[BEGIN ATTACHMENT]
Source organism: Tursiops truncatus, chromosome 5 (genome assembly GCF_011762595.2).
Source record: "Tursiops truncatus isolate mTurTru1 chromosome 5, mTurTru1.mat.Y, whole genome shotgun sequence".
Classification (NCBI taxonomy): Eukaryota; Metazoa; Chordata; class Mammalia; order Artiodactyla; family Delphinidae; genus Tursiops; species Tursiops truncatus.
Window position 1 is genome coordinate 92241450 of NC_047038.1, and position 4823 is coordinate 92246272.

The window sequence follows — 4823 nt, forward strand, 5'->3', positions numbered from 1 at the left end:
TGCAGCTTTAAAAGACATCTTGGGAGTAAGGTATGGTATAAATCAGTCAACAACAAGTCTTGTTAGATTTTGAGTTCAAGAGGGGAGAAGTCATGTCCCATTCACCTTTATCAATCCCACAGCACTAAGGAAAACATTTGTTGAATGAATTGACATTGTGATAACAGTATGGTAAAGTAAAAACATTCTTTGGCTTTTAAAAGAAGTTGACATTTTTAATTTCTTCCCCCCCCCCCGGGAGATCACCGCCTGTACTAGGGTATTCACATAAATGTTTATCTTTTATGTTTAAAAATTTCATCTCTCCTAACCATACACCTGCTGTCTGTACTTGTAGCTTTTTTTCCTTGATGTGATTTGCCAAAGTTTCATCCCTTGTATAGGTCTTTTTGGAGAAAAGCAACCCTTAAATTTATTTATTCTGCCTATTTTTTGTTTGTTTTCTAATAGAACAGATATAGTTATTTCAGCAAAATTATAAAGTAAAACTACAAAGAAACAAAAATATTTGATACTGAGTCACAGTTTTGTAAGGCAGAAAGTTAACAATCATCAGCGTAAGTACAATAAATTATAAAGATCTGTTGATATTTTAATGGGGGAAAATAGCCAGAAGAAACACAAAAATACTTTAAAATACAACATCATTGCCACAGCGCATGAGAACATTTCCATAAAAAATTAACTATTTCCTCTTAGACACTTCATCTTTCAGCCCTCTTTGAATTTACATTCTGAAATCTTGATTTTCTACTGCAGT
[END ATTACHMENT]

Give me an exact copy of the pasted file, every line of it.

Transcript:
Source organism: Tursiops truncatus, chromosome 5 (genome assembly GCF_011762595.2).
Source record: "Tursiops truncatus isolate mTurTru1 chromosome 5, mTurTru1.mat.Y, whole genome shotgun sequence".
Classification (NCBI taxonomy): Eukaryota; Metazoa; Chordata; class Mammalia; order Artiodactyla; family Delphinidae; genus Tursiops; species Tursiops truncatus.
Window position 1 is genome coordinate 92241450 of NC_047038.1, and position 4823 is coordinate 92246272.

The window sequence follows — 4823 nt, forward strand, 5'->3', positions numbered from 1 at the left end:
TGCAGCTTTAAAAGACATCTTGGGAGTAAGGTATGGTATAAATCAGTCAACAACAAGTCTTGTTAGATTTTGAGTTCAAGAGGGGAGAAGTCATGTCCCATTCACCTTTATCAATCCCACAGCACTAAGGAAAACATTTGTTGAATGAATTGACATTGTGATAACAGTATGGTAAAGTAAAAACATTCTTTGGCTTTTAAAAGAAGTTGACATTTTTAATTTCTTCCCCCCCCCCCGGGAGATCACCGCCTGTACTAGGGTATTCACATAAATGTTTATCTTTTATGTTTAAAAATTTCATCTCTCCTAACCATACACCTGCTGTCTGTACTTGTAGCTTTTTTTCCTTGATGTGATTTGCCAAAGTTTCATCCCTTGTATAGGTCTTTTTGGAGAAAAGCAACCCTTAAATTTATTTATTCTGCCTATTTTTTGTTTGTTTTCTAATAGAACAGATATAGTTATTTCAGCAAAATTATAAAGTAAAACTACAAAGAAACAAAAATATTTGATACTGAGTCACAGTTTTGTAAGGCAGAAAGTTAACAATCATCAGCGTAAGTACAATAAATTATAAAGATCTGTTGATATTTTAATGGGGGAAAATAGCCAGAAGAAACACAAAAATACTTTAAAATACAACATCATTGCCACAGCGCATGAGAACATTTCCATAAAAAATTAACTATTTCCTCTTAGACACTTCATCTTTCAGCCCTCTTTGAATTTACATTCTGAAATCTTGATTTTCTACTGCAGT